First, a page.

In 1997, Hollywood sci-fi film Event Horizon featured Aboriginal flags on the uniform of Hollywood actor Sam Neill. The design appeared to be an Australian flag with the Union Jack replaced by the Aboriginal flag.
In 2000, Redfern’s iconic Aboriginal flag was painted up by former Tongan born world champion kickboxer, Alex Tui at the Block. In the same year we saw 250,000 Indigenous and non-Indigenous people march with the Aboriginal and Australian flags across Sydney Harbour Bridge as part of the Walk for Reconciliation. On May 28th, both flags were also flown together for the first time on top of the Sydney Harbour Bridge on that day. The Aboriginal flag was also flown at Olympic venues during the 2000 Sydney Olympic games.
In 2012, Indigenous boxer, Damien Hooper, wore an Aboriginal flag t-shirt as he stepped into the ring at the London Olympics. Even though the flag was now an official flag of Australia, the Australian Olympic committee demanded Hooper to apologise for his actions to which he refused and declared he was proud of what he did.
In more recent years, other notable celebrities to have showcased the Aboriginal flag on the world stage include Neil Young (2013), Snoop Dog (2012), Common (2014), Jessica Mauboy at Eurovision in 2014, Sprillex (2014), Ed Sheeran (2015) and most recently Roger Waters (2018).
High profile Indigenous sporting stars such as Adam Goodes, Johnathan Thurston, Greg Inglis, Patty Mills have all made sure the Aboriginal flag or the colours of the Aboriginal flag were visible when playing, training or while doing interviews.
In 2017 a petition was started to have the Aboriginal flag flown on top of the Sydney Harbour Bridge for 365 days of the year. After several months the petition received over 80,000 signatures and gained the support of the Labor party in NSW with the current opposition leader Luke Foley making an election promise to fly the Aboriginal flag side by side with the Australian Flag.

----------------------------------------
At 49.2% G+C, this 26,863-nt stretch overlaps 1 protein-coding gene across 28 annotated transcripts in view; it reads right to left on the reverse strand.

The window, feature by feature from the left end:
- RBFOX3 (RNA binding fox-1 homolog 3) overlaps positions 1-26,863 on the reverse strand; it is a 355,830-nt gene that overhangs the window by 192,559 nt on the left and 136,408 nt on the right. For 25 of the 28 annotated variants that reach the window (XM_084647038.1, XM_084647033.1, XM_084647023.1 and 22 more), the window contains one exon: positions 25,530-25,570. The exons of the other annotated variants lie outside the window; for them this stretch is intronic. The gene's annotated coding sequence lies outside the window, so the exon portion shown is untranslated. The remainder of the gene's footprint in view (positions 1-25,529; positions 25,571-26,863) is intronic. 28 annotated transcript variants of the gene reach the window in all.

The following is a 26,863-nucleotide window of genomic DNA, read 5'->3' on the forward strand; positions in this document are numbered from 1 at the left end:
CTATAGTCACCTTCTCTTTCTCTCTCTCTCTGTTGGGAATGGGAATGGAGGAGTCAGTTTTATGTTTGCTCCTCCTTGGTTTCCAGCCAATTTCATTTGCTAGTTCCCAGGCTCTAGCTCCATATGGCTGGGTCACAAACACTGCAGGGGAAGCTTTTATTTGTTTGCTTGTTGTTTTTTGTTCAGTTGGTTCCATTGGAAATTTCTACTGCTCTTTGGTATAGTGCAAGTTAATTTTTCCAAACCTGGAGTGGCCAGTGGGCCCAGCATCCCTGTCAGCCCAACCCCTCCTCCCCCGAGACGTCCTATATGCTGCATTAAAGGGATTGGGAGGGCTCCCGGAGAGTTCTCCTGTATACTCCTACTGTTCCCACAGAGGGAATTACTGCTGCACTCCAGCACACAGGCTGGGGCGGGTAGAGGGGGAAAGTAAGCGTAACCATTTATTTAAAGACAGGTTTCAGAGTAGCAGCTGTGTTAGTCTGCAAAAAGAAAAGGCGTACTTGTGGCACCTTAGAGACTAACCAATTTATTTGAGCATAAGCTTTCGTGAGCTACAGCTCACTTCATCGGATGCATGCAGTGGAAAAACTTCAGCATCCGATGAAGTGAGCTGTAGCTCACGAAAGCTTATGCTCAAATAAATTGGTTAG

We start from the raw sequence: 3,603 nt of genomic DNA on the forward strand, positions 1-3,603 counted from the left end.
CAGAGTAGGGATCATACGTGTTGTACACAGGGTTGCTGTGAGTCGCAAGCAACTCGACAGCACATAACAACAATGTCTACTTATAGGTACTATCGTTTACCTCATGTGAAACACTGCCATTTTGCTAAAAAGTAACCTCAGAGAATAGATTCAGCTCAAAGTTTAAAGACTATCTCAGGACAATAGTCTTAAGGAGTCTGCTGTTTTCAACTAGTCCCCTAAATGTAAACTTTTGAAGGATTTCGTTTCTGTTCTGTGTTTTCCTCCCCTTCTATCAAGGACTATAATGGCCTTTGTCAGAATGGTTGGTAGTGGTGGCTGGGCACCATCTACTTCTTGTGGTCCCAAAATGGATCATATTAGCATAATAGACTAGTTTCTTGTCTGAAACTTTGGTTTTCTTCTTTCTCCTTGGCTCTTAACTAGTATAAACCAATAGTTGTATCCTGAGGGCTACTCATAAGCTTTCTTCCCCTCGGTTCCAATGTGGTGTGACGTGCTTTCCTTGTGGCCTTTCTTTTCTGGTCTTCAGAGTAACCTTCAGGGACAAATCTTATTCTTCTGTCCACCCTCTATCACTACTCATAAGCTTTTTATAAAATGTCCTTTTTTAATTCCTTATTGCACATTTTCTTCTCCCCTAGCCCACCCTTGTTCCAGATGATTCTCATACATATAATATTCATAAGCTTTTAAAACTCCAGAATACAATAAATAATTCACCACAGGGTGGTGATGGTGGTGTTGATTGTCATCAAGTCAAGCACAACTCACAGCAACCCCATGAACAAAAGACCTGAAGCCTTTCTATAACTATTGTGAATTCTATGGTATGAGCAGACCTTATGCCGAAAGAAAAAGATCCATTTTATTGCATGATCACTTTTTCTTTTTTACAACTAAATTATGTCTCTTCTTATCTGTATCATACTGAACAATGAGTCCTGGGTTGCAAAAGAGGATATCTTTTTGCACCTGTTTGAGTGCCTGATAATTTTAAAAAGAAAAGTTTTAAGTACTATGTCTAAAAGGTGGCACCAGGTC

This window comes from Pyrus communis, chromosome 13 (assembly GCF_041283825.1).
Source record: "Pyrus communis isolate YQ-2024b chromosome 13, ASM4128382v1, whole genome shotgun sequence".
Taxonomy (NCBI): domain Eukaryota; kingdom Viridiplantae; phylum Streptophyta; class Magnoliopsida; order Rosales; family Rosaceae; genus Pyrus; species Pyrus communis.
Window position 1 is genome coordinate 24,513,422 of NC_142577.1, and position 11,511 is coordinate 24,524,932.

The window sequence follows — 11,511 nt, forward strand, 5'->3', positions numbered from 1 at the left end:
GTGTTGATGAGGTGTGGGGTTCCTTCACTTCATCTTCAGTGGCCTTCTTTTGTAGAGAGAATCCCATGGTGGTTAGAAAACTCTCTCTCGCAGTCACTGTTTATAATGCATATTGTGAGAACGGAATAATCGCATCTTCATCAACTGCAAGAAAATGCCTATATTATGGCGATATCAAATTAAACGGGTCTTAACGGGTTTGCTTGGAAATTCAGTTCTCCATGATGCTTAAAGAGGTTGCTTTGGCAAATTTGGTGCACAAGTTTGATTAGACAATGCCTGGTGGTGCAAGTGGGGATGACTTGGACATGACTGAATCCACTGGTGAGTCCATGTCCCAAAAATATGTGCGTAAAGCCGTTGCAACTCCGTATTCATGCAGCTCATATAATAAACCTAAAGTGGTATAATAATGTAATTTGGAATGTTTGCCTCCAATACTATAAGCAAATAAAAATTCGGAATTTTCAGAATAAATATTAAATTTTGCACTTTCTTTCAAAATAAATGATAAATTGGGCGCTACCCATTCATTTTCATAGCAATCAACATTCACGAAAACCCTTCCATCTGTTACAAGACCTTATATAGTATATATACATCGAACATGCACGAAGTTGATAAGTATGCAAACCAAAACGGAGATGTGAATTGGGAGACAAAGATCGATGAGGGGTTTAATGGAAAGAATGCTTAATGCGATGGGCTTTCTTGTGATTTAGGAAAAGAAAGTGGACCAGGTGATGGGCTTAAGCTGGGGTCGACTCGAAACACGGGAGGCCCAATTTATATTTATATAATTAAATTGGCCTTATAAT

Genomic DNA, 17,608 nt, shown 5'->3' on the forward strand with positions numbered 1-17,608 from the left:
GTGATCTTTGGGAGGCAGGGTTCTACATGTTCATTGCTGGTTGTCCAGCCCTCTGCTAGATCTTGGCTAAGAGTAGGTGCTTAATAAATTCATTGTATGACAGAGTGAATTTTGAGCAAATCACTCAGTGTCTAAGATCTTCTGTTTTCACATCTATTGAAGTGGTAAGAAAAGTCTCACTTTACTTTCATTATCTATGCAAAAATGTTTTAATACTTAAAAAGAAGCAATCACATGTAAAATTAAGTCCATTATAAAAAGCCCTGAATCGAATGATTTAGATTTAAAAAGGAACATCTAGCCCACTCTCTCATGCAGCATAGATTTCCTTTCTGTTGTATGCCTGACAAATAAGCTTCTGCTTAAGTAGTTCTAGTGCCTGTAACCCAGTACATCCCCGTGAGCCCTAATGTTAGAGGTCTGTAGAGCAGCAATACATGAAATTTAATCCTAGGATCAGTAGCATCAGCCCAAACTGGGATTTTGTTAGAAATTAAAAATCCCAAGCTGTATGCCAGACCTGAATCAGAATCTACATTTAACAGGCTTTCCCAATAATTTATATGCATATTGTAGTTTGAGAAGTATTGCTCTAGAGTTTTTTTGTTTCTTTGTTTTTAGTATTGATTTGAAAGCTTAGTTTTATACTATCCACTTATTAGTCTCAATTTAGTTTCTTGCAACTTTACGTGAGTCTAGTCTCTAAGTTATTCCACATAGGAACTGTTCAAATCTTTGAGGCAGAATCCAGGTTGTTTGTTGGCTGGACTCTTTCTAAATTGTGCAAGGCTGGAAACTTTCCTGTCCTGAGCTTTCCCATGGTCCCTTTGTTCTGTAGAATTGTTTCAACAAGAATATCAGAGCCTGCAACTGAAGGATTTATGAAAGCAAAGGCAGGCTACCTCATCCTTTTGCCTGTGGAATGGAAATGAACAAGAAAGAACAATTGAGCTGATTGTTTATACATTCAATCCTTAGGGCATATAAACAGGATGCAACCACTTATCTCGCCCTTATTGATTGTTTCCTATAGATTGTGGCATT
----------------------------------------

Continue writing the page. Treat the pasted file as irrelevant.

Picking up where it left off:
Aboriginal Flag Emojis
With the onset of emojis used on social media, the demands for Aboriginal flag emojis grew louder and louder. In 2017, twitter launched Aboriginal and Torres Strait Islander flags that appeared whenever Indigenous hashtags were used during Reconciliation Week. Despite calls for Facebook to introduce the Aboriginal flag emojis, the worlds largest social network has failed to do so and has left users to get creative with red, yellow and black heart or circle shaped emojis. In late 2017, Snapchat users were delighted to discover that Aboriginal flag stickers appeared after a regular update. A petition was also started in 2017 calling on Apple to include the Aboriginal flag among the other flags of the world currently present to all users.
In an intriguing move by the government, the Aboriginal flag was granted status as an official flag of Australia on 14 July 1995. This move came under the leadership of former Prime Minister Paul Keating. The move was criticised at the time by the Liberal party who were firmly against it. At the time, opposition leader, John Howard stated that it would be a divisive gesture to make both the Aboriginal and Torres Strait Islander flag. Although the flag was granted this status, the Aboriginal flag continued to unsettle non-Indigenous Australians for years to come as seen in the case of Damian Hooper at the London Olympics and refusals of many local councils to fly the Aboriginal flag.